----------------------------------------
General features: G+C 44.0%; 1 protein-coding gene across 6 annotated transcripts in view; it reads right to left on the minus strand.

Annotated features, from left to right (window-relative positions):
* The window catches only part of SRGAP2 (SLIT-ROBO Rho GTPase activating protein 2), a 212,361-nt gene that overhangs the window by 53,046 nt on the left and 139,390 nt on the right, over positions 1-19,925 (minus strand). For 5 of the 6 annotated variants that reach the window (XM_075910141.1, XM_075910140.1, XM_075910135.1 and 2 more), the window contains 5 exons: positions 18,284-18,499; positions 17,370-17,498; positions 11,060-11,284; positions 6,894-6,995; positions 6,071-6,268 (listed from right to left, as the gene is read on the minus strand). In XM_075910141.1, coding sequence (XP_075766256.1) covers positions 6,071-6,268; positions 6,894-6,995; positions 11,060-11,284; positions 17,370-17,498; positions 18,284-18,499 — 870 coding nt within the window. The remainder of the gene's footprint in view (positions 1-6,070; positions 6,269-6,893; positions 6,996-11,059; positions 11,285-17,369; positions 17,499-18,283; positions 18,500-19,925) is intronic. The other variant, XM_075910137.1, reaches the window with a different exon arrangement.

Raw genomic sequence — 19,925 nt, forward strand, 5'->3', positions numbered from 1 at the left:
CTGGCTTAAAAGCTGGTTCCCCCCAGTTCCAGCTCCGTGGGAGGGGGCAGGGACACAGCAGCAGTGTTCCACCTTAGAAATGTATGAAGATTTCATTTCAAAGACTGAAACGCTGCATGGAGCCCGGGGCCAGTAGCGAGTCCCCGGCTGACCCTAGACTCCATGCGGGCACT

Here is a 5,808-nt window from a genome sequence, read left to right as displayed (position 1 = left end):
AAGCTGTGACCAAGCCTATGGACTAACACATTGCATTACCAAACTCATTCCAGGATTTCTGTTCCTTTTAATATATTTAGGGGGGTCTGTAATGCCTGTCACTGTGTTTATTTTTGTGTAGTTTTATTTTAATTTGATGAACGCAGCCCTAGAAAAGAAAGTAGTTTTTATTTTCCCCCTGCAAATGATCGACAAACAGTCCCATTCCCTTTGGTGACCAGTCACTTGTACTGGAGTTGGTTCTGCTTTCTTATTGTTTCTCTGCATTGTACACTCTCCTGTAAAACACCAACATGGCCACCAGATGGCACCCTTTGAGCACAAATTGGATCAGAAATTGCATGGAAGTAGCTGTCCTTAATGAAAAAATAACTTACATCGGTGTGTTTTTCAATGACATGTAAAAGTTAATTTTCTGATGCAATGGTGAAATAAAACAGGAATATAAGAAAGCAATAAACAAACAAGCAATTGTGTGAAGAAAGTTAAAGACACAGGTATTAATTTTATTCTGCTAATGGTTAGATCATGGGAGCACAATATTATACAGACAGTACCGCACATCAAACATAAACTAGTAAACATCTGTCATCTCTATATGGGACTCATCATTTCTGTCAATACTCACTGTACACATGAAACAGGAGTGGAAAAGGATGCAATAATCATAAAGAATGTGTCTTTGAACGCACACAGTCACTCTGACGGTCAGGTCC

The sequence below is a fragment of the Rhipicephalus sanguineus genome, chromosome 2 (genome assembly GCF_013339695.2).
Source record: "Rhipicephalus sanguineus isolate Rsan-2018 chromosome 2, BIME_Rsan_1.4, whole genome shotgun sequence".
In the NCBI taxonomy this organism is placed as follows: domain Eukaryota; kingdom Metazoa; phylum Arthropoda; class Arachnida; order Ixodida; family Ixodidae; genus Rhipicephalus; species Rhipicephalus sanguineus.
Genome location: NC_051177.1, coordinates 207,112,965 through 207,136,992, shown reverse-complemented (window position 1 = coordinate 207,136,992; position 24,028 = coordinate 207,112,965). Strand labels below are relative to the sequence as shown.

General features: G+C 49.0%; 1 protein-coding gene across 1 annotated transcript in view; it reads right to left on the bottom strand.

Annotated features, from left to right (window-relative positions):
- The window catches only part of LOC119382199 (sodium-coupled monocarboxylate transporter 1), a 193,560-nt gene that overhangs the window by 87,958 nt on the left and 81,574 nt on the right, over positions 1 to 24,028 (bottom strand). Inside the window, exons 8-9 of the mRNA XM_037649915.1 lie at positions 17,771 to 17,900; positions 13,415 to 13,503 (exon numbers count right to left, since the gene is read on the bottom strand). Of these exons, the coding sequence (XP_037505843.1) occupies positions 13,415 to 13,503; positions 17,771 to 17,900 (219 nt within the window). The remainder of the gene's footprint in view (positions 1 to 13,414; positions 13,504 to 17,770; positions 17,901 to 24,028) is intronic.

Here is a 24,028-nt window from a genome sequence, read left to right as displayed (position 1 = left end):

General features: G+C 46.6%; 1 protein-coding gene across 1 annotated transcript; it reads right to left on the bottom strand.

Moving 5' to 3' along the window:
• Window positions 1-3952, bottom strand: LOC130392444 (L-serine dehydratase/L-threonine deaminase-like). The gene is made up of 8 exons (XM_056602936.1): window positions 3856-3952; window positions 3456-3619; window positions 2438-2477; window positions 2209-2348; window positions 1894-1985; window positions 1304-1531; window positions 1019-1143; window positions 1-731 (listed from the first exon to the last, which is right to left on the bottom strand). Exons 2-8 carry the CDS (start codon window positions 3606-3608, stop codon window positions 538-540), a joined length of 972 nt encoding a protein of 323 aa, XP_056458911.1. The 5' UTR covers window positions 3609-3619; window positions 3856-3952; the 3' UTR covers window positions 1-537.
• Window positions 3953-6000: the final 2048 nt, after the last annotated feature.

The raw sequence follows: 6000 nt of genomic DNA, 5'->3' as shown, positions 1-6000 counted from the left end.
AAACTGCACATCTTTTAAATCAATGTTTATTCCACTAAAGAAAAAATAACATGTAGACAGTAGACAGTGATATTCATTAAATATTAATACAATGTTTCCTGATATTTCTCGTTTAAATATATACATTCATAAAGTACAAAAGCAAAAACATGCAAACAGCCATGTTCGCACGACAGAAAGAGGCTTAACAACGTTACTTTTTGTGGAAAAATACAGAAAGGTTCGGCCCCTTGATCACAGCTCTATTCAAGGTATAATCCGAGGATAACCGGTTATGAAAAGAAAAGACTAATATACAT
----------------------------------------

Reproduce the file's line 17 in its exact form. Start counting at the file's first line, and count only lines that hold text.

Moving 5' to 3' along the window: